Aiming to meet the needs of older psychiatric patients, many of whom have accompanying medical conditions, St. Anne’s Hospital in Fall River has created a new Geriatric Psychiatry Program, the only inpatient program of its kind in that part of Massachusetts.
The 16-bed unit provides comprehensive medical and psychiatric treatment in a secure environment, with private rooms, soothing colors and art work, and features such as a “quiet zone” and a sensory room for music therapy, aromatherapy and more. It was built by Consigli Construction Co. at a cost of $1.5 million, the hospital said.
Psychiatric disorders affect a large number of seniors – one in five, according to the American Association of Geriatric Psychiatry. Along with depression and other common conditions, their diagnoses include problems related to progressive physical decline and medical issues.
In Bristol County, 902 patients aged 60 and older were admitted for inpatient psychiatric care in fiscal 2007, according to the Massachusetts Health Data Consortium, including 254 from Fall River. Of the latter, 86 went into hospitals without a psychiatric unit.
In a news release, St. Anne’s said it identified the need for a geriatric psychiatric unit during a recent community needs assessment.
The unit will admit patients whose primary diagnosis is psychiatric, such as anxiety; agitation or significant behavioral disturbances; depression; sudden onset of memory impairment and/or confusion; sleeping and eating disturbances; unrealistic fears; withdrawal; hearing or seeing things not present, or bizarre thoughts. These problems may be accompanied by medical conditions that require coordinated care.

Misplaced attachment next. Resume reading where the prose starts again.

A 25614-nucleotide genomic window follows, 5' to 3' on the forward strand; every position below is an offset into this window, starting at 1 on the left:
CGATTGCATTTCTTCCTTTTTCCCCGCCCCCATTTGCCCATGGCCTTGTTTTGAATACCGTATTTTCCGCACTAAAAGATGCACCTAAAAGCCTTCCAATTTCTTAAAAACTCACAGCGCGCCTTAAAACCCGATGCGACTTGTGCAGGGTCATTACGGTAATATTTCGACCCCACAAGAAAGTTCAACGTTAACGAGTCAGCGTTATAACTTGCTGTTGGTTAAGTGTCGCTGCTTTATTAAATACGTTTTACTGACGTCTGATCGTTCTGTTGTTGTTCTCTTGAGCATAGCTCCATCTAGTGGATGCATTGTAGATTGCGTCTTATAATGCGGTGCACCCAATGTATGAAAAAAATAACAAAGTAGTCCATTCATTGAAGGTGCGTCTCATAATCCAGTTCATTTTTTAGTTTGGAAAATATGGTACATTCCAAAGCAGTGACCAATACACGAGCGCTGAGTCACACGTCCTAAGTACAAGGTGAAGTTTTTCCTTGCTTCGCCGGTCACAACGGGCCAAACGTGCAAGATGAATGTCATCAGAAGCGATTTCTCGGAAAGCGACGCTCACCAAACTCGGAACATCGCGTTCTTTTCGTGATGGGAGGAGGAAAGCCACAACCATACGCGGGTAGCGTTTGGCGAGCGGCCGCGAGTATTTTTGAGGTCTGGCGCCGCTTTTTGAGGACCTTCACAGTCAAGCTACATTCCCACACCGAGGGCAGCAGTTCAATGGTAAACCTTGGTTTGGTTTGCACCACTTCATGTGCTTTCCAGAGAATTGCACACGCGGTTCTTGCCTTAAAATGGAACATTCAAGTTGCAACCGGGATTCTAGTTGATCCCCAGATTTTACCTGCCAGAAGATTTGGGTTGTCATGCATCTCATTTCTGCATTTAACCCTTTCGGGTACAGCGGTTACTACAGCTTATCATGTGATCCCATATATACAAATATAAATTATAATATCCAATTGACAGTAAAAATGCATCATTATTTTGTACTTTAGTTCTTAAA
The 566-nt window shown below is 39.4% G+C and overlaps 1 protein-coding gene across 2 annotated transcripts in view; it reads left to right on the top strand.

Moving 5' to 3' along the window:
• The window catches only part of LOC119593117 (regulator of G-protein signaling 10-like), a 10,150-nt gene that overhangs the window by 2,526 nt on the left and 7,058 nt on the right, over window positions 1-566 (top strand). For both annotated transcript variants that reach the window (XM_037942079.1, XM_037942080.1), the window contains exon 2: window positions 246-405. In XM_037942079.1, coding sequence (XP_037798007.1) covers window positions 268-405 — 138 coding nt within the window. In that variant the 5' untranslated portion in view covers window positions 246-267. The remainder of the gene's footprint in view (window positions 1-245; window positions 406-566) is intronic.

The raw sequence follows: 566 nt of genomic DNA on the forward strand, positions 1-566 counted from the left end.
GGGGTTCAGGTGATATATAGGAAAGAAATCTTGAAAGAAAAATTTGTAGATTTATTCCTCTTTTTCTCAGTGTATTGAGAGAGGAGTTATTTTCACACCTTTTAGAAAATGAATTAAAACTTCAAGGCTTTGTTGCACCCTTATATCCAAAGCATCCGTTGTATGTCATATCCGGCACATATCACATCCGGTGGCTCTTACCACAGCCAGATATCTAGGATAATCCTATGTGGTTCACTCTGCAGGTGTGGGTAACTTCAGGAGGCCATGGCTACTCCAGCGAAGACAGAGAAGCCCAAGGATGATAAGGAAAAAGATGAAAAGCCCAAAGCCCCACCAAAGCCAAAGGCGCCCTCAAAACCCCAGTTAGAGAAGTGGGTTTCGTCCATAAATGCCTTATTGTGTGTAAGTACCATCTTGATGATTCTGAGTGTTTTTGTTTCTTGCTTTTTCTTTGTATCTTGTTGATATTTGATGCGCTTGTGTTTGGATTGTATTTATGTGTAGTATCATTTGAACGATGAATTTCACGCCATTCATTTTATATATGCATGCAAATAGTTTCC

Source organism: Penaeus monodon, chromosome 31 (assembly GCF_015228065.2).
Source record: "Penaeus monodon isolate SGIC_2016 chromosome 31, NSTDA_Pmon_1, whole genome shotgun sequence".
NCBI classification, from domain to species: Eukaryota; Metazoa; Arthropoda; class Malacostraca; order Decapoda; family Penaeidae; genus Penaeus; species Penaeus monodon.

The ward is led by medical director Dr. Edgardo C. Angeles, a board-certified psychiatrist, administrative director Margaret Pfeiffer, a registered nurse and specialist in psychiatry, and Theresa E. Sousa, a clinical social worker and is supported by a multidisciplinary team.
Patients in the ward can receive psychiatric and medical evaluation and management, specialist consultations, medication adjustments, occupational therapy, nutritional consultations, individual and group therapy, patient and family education, and support and after-care planning assistance at discharge.
The typical length of stay is seven to 10 days, hospital officials said. For patients who need substantial follow-up care, the hospital’s Center for Behavioral Medicine offers a partial hospitalization program and an intensive outpatient program, as well as other services.
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